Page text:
Modi ends US visit with a ringing endorsement of Biden

While ending his four-day US visit, Prime Minister Narendra Modi, who is an astute politician, left behind a gift for his host, President Joe Biden: a resounding endorsement.

“Over the last three days, we have been together continuously,” Modi said on Friday in his address to a packed auditorium of Indian-Americans who had travelled from all over the US.

Modi was at the White House for a private dinner on Wednesday, the day he arrived here from New York, and the whole of next morning, starting with a ceremonial reception, which was followed by bilateral talks and a new conference where they both took questions from reporters.

“We have had frank discussions over a whole host of issues, and I say this from experience that he is a ‘suljhe hue anubhavi neta’,” Modi said using a colloquial Hindi phrase that roughly translates to “he is a wise and experienced leader”.

The comment was greeted with loud applause.

“Bharat, American partnership ko ek nai uchai per le janey wale, wyaktigat roop se, unka bahut prayas raha hai aur mein, sarwajank roop se, unke in prayason ki sarahan karta hoon,” the Prime Minister pressed on in Hindi about his personal impression of the US President based on their many meetings in private and public over the past few days.

That would translate roughly to: “He (President Biden) has been personally responsible for driving the India-US relationship to new heights and I publicly commend him for his efforts.”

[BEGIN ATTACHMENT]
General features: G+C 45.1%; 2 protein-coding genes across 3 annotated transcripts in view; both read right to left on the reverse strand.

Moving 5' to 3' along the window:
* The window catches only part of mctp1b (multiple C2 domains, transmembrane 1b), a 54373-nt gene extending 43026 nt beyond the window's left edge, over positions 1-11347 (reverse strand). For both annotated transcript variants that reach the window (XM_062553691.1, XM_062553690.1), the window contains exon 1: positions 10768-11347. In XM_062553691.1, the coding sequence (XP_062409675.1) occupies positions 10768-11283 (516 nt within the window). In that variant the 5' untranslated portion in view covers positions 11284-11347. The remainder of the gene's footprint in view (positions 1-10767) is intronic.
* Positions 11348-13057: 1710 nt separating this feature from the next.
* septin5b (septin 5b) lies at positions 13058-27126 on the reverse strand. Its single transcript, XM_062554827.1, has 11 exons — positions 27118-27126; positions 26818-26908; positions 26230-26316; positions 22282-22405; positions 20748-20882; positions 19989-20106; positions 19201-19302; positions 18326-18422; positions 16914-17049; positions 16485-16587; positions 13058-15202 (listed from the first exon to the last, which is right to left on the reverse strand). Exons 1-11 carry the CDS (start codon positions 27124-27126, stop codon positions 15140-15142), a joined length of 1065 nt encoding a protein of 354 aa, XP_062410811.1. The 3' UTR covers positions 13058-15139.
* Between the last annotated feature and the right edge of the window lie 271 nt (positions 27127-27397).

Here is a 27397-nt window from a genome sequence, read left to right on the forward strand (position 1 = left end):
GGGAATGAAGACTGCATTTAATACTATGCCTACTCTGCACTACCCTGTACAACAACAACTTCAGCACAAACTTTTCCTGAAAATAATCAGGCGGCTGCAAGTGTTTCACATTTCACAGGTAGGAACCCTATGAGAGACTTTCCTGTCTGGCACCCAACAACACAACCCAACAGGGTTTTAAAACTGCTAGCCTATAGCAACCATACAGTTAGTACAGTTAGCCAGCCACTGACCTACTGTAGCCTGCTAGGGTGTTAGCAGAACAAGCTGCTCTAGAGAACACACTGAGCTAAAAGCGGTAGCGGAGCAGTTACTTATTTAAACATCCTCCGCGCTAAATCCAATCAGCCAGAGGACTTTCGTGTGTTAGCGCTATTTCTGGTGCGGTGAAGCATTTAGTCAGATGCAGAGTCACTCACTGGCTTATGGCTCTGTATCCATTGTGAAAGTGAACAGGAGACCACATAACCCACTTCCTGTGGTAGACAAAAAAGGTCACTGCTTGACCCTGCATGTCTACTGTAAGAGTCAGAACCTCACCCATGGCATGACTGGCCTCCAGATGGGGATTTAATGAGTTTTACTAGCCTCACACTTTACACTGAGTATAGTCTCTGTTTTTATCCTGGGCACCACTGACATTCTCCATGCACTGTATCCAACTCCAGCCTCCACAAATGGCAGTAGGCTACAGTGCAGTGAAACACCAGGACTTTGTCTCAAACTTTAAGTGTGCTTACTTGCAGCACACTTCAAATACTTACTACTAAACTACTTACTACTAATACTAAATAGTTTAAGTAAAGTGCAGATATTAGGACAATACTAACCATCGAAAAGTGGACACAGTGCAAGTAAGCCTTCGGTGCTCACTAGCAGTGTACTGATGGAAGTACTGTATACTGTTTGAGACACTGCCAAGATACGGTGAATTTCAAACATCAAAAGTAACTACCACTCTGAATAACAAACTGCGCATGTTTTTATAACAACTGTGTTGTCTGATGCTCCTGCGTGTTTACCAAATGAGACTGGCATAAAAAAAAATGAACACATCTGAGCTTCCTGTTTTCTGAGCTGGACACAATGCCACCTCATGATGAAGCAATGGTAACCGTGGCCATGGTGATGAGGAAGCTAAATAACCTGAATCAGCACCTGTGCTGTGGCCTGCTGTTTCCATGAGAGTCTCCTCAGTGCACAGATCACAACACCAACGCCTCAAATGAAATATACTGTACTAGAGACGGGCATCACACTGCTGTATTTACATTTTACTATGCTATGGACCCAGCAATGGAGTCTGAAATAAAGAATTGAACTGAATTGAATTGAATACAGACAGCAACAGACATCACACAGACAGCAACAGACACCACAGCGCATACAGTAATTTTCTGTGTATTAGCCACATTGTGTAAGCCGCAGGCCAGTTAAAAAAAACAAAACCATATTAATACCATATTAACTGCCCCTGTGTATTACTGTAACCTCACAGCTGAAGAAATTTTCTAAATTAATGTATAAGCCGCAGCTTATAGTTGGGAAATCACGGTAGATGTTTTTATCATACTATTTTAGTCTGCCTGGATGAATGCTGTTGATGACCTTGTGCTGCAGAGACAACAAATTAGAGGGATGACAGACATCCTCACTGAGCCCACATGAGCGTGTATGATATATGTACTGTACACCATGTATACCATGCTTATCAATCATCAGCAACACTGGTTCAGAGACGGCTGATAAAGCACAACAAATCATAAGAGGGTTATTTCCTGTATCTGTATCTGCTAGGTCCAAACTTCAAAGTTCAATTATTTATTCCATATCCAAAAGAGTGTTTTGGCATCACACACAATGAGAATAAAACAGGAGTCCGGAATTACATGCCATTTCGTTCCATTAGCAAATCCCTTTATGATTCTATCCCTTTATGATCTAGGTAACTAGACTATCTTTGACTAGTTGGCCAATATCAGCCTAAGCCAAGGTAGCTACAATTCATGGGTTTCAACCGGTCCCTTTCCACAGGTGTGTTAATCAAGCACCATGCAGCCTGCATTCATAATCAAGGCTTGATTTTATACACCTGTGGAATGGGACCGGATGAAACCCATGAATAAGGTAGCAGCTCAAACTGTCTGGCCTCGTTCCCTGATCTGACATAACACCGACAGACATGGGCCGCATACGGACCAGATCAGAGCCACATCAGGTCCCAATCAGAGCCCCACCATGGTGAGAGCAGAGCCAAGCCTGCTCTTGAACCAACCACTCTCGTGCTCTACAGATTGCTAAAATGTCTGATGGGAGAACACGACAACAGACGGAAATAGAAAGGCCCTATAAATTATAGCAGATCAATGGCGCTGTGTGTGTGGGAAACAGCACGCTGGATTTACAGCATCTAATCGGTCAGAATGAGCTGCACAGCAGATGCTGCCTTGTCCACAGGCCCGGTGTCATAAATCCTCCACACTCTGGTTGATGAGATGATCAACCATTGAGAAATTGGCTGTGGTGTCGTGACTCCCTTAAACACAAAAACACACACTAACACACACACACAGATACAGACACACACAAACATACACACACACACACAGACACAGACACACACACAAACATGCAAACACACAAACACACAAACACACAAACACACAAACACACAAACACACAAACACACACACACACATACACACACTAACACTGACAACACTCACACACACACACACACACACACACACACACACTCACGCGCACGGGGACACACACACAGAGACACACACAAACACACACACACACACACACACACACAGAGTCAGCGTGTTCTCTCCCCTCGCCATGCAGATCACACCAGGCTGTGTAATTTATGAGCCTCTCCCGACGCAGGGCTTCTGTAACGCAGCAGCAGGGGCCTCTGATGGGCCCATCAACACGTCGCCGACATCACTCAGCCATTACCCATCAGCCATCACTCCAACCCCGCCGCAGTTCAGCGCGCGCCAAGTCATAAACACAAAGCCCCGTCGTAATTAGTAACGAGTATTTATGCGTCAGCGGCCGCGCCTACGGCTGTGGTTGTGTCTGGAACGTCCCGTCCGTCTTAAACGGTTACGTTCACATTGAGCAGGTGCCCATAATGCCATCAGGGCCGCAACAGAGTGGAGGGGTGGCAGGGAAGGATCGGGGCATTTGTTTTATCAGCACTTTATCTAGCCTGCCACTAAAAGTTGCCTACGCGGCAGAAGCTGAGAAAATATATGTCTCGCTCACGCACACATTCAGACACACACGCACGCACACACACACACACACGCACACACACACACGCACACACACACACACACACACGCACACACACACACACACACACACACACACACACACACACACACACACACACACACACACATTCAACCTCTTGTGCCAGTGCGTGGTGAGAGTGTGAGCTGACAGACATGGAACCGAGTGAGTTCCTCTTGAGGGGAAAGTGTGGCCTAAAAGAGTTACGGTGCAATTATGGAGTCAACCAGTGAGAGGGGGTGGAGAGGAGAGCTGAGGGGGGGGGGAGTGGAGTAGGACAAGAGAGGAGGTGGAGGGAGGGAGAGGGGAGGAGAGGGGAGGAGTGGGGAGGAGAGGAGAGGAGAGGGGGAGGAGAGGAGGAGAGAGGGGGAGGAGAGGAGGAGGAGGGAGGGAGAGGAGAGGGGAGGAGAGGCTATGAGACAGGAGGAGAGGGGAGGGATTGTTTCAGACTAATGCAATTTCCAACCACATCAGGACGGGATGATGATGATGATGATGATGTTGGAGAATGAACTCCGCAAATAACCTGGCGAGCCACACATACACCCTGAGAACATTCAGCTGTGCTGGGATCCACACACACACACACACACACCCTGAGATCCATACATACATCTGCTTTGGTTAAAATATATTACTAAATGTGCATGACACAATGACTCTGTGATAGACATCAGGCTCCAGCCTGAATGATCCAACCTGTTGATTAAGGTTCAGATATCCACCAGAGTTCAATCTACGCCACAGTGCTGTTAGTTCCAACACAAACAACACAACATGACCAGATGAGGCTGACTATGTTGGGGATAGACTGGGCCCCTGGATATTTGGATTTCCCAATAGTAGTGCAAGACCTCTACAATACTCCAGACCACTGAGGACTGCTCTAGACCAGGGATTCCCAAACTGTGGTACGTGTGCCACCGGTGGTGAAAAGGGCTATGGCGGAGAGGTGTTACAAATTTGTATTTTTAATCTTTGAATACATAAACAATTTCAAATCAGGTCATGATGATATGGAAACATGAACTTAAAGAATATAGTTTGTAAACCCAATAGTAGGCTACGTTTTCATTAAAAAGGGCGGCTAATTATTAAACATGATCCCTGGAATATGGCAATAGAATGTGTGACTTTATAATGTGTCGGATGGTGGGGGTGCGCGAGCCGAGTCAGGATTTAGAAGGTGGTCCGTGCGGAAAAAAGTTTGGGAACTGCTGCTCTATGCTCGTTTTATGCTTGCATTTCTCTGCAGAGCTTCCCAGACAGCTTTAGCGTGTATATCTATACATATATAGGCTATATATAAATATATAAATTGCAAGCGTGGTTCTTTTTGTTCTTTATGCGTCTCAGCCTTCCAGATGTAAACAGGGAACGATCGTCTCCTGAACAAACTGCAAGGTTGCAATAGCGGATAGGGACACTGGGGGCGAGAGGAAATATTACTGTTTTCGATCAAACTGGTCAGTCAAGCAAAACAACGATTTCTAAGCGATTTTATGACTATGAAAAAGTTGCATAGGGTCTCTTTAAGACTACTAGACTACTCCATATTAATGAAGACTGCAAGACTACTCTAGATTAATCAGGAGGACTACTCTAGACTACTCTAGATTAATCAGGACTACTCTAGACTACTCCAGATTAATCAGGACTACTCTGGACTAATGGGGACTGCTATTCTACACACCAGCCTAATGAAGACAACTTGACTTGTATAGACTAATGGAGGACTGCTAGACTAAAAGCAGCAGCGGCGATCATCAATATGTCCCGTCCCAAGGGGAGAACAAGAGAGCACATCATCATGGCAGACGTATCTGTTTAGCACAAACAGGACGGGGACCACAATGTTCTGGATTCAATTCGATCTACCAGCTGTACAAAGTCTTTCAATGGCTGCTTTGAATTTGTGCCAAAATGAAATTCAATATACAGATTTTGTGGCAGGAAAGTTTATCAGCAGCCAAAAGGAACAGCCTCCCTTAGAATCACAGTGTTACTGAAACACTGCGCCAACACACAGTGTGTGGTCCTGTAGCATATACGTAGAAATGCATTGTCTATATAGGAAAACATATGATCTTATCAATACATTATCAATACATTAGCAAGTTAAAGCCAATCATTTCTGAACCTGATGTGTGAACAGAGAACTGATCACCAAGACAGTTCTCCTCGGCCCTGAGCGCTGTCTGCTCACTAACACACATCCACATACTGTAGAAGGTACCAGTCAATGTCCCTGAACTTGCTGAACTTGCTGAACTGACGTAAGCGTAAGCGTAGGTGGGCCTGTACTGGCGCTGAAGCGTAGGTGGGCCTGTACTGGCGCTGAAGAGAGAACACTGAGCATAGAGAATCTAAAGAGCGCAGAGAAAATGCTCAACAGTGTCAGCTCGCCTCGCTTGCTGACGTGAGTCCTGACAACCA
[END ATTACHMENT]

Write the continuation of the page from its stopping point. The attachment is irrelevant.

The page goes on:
The Prime Minister is very popular in the Indian American community and he has sought to cultivate this constituency as a pillar of the broader relationship between the two countries.

But he has also used it to weigh in in presidential elections.

Prime Minister Modi had sought a second term for former President Donald Trump at a joint appearance in a rally of Indian-Americans in Houston in 2019, called the “Howdy Mody” event.

It didn’t help. Trump lost.

There are an estimated 4.5 million people in the US of Indian descent. They include this reporter, who has lived in the US for 13 years but remains an Indian citizen.

Less than a quarter of these Indian-Americans vote, but many of them donate heavily to their political party of choice, which has been the Democratic party traditionally.

But polls show some Indian Americans are gravitating towards the Republican party, although their numbers remain statistically insignificant.

Close to 70 per cent of Indian-Americans identify themselves as either Democratic or leaning-Democratic, according to polls.

And Biden has the support of most Indian-Americans, both donors and voters. But the Prime Minister’s endorsement of the US president, who is seeking a second term, could stanch the flow of Indian-Americans to the Republican Party, no matter who is the presidential nominee.

Modi is popular in the India- American community but there is no evidence he can influence their voting. He openly rooted for Trump in the 2020 election and he lost — Indian Americans voted mostly for Biden, wherever they were.

Indian-American voters have acquired outsized importance in presidential elections lately, specially in the swing states that are often decided by margins of thousand or less — such as Michigan and Wisconsin.

But there is no evidence that they look to India for guidance.

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